Phemius, you know many another thing that charms mortals, all about the deeds of men and gods, to which singers give glory. Sing for them some one of those songs of glory, and let them in silence drink their wine. But you stop this sad song, this disastrous song, which again and again affects my very own heart in my breast, wearing it down, since an unforgettable grief comes over me, more than ever. I feel this way because that is the kind of person I long for, recalling his memory again and again, the memory of a man whose glory extends far and wide throughout Hellas and midmost Argos.
Jesper Svenbro has shown that, while the theme of Phemius’ song is “return,” the song is original in relation to the tradition of Nostoi: “It is only in the ‘Phemios version,’ as we are able to reconstruct it, that the hero dies before making it back to his island.”  Obviously, the disappearance of Odysseus serves the interests of the suitors; by prohibiting the singing of this “disastrous song,” Penelope is refusing the death of Odysseus.
In the Iliad, few scenes are as pitiable as the one in which Hecuba, while weeping and baring her breast, begs Hector not to fight Achilles outside the city walls (22.79–85).  Having lost her son, in her motherly grief she refers to Achilles as “that terrible man on whose liver I would fain fasten and devour it” to avenge Hector (Iliad 24.212–213).  Because she has just seen her son die before her eyes, she is momentarily capable of rising to the same level of savagery as Achilles, the “carnivore” (ōmēstès, 24.207) whom she so despises.  No longer is it possible for her to take part in the reconciliation scene of Iliad 24; as a mother, she cannot forgive her son’s murderer.
During Hector’s funeral, the lamentations of the women are of primary importance, and furthermore, the poet conveys only their words to us. The lamentations of Andromache, Hecuba, and Helen restate in a way the principal themes of the Iliad.
Andromache speaks of the suffering of war, the pain of the Trojan people, the impending fall of the city, and its consequence, the enslavement of the Trojan women (Iliad 24.728–730):
[Before Astyanax reaches manhood] our city will be razed and overthrown, for you who watched over it are no more—you who were its savior the guardian of our wives and children.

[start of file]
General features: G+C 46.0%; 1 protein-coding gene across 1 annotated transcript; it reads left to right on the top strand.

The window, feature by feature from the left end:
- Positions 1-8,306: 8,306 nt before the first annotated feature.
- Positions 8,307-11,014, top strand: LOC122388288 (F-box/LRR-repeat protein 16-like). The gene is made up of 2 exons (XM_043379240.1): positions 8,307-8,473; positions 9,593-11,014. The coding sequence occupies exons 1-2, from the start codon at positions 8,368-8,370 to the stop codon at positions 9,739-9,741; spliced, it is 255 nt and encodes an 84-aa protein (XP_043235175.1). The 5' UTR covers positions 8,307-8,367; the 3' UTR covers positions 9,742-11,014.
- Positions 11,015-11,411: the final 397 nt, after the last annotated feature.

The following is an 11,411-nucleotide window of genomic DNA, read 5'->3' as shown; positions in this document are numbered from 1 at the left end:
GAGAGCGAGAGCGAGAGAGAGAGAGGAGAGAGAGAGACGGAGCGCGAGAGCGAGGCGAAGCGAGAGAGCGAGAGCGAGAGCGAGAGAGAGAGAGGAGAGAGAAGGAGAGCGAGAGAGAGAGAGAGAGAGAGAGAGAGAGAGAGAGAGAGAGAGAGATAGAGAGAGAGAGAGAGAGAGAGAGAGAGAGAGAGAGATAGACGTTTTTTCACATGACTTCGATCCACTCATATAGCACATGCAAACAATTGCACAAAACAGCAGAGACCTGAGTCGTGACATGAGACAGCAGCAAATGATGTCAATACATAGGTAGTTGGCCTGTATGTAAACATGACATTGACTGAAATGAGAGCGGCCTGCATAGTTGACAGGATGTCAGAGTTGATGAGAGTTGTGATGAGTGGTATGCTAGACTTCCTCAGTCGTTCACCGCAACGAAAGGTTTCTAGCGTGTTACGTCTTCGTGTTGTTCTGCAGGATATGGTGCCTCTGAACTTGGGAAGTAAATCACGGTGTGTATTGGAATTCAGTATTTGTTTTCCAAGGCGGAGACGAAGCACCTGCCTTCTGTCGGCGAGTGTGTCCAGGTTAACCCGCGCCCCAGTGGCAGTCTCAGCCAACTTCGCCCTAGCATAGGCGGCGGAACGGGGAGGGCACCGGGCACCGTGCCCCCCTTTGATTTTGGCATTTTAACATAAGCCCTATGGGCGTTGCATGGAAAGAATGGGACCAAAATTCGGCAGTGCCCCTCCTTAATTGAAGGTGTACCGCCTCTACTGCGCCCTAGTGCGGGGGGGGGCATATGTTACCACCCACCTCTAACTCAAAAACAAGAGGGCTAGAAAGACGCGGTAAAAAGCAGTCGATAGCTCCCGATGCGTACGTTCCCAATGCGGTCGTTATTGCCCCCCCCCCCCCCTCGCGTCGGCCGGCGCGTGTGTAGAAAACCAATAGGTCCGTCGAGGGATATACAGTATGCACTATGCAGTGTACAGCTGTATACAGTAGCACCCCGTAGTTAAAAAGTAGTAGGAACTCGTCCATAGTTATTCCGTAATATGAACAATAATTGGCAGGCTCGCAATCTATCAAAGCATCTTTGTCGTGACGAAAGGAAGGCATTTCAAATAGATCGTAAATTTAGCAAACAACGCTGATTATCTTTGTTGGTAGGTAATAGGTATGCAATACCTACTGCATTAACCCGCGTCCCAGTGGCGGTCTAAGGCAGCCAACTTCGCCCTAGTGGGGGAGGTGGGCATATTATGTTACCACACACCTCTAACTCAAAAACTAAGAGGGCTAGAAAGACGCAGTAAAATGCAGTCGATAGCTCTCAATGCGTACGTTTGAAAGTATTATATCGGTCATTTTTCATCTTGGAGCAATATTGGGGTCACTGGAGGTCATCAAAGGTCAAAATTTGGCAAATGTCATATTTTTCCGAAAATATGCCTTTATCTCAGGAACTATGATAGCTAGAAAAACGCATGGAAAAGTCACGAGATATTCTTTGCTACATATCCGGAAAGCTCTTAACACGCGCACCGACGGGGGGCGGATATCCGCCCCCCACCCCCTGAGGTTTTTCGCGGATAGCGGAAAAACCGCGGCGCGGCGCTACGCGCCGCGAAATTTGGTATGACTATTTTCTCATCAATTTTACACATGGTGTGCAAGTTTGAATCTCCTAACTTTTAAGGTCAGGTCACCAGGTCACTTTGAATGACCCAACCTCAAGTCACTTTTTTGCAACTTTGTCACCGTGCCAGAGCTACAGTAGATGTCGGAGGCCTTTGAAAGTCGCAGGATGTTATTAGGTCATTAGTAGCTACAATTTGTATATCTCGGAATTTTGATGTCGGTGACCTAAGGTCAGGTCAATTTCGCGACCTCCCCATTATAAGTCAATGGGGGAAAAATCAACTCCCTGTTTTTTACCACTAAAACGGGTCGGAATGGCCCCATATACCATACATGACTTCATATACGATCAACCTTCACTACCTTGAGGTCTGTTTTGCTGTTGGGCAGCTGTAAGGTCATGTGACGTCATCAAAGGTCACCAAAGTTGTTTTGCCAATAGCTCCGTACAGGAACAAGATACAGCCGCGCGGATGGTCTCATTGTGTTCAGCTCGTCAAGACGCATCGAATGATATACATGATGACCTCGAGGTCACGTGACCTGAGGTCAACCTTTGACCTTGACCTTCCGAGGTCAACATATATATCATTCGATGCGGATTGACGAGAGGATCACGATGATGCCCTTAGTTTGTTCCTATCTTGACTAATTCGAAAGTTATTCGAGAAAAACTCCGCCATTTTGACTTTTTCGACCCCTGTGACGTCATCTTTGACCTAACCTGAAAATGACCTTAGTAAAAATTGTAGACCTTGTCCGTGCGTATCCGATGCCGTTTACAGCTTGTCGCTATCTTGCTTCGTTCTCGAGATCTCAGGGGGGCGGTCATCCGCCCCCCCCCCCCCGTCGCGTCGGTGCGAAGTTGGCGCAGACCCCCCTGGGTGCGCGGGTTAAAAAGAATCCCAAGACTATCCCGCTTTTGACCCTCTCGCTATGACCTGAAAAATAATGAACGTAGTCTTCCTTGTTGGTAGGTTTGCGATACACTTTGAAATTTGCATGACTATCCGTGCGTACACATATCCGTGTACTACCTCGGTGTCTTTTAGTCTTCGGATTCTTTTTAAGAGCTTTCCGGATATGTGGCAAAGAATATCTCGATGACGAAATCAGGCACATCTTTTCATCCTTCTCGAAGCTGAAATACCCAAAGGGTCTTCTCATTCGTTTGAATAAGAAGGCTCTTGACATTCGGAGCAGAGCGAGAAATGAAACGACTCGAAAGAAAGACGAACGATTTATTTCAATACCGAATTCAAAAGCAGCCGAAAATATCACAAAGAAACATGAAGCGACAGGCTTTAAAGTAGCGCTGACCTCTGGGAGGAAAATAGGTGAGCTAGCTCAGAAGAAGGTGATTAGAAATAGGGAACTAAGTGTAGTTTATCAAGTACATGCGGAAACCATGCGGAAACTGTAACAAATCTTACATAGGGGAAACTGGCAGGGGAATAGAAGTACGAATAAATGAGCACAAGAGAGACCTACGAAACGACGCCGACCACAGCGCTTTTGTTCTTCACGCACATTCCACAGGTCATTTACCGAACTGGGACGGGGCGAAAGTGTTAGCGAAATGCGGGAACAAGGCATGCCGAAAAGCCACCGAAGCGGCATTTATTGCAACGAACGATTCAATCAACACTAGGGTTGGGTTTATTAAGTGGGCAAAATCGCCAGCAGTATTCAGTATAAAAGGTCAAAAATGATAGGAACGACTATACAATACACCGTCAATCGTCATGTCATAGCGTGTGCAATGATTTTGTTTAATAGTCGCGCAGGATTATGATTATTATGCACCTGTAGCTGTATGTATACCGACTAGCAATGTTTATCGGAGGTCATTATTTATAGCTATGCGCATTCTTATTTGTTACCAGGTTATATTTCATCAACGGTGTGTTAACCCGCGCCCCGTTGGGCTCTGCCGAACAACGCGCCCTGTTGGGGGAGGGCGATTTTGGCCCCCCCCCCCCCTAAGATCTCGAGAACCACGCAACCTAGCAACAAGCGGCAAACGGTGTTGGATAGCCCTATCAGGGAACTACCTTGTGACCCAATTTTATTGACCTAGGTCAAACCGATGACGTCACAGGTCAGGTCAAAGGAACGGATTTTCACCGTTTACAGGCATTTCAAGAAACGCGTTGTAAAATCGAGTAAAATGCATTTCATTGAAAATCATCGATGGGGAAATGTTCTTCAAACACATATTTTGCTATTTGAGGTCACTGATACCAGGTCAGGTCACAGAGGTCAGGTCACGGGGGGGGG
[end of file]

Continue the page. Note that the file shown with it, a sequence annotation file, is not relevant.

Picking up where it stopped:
Hecuba makes ample room for the gods in her lamentation, remembering that Hector has always been well loved by them, who, even in death, protect him from affronts by preserving and enhancing his beauty (Iliad 24.749–750):
So long as you were alive the gods loved you well, and even in death they have not been utterly unmindful of you.
Finally, Helen recalls the qualities of Hector’s heart, the aristocratic conceptions of courage and strength, saving room for his gentleness (Iliad 24.774–775):
… for there is no one else in Troy who is kind to me.
These three lamentations correspond to the three conversations Hector has while in Troy. In Iliad 6, Hector feared the enslavement of Astyanax and Andromache: here, the realization of that threat is approaching and Andromache herself takes up the theme (Iliad 6.454–463; 24.731–735). Hecuba had suggested that Hector offer a libation to Zeus, and now, before his deathbed, she recalls the favor the gods showed him (6.258–260; 24.749–750). In her bedchamber in Troy, Helen had “tried to soothe” Hector (6.343) and suggested that he sit and forget the troubles she had caused; in Iliad 24 she reaffirms this same idea (6.344–356; 24.762–775). And finally, the servants who had cried for him when he was alive lament in this moment his mortal remains (6.499–500; 24.746).